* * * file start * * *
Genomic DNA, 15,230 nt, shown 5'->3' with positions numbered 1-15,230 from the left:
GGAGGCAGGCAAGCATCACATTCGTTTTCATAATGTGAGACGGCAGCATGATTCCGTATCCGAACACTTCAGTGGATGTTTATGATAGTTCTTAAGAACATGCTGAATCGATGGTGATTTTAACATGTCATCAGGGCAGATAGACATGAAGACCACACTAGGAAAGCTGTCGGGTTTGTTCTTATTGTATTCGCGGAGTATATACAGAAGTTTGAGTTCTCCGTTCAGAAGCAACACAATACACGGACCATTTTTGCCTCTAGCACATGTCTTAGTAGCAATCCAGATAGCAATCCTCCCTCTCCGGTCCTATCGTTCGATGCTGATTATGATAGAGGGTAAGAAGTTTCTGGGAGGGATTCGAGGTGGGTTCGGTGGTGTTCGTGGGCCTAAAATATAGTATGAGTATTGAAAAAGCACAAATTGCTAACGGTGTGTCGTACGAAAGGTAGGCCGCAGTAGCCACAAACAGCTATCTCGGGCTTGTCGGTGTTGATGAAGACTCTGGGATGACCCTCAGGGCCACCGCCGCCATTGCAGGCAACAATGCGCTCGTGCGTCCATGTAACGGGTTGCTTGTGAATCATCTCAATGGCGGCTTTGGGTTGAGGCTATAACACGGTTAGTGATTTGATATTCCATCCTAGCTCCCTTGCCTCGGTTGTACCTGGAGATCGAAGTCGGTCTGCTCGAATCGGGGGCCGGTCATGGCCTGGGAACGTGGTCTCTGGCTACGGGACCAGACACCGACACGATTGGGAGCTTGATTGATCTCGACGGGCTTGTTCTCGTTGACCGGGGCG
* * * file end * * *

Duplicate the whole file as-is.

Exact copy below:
Genomic DNA, 15,230 nt, shown 5'->3' with positions numbered 1-15,230 from the left:
GGAGGCAGGCAAGCATCACATTCGTTTTCATAATGTGAGACGGCAGCATGATTCCGTATCCGAACACTTCAGTGGATGTTTATGATAGTTCTTAAGAACATGCTGAATCGATGGTGATTTTAACATGTCATCAGGGCAGATAGACATGAAGACCACACTAGGAAAGCTGTCGGGTTTGTTCTTATTGTATTCGCGGAGTATATACAGAAGTTTGAGTTCTCCGTTCAGAAGCAACACAATACACGGACCATTTTTGCCTCTAGCACATGTCTTAGTAGCAATCCAGATAGCAATCCTCCCTCTCCGGTCCTATCGTTCGATGCTGATTATGATAGAGGGTAAGAAGTTTCTGGGAGGGATTCGAGGTGGGTTCGGTGGTGTTCGTGGGCCTAAAATATAGTATGAGTATTGAAAAAGCACAAATTGCTAACGGTGTGTCGTACGAAAGGTAGGCCGCAGTAGCCACAAACAGCTATCTCGGGCTTGTCGGTGTTGATGAAGACTCTGGGATGACCCTCAGGGCCACCGCCGCCATTGCAGGCAACAATGCGCTCGTGCGTCCATGTAACGGGTTGCTTGTGAATCATCTCAATGGCGGCTTTGGGTTGAGGCTATAACACGGTTAGTGATTTGATATTCCATCCTAGCTCCCTTGCCTCGGTTGTACCTGGAGATCGAAGTCGGTCTGCTCGAATCGGGGGCCGGTCATGGCCTGGGAACGTGGTCTCTGGCTACGGGACCAGACACCGACACGATTGGGAGCTTGATTGATCTCGACGGGCTTGTTCTCGTTGACCGGGGCG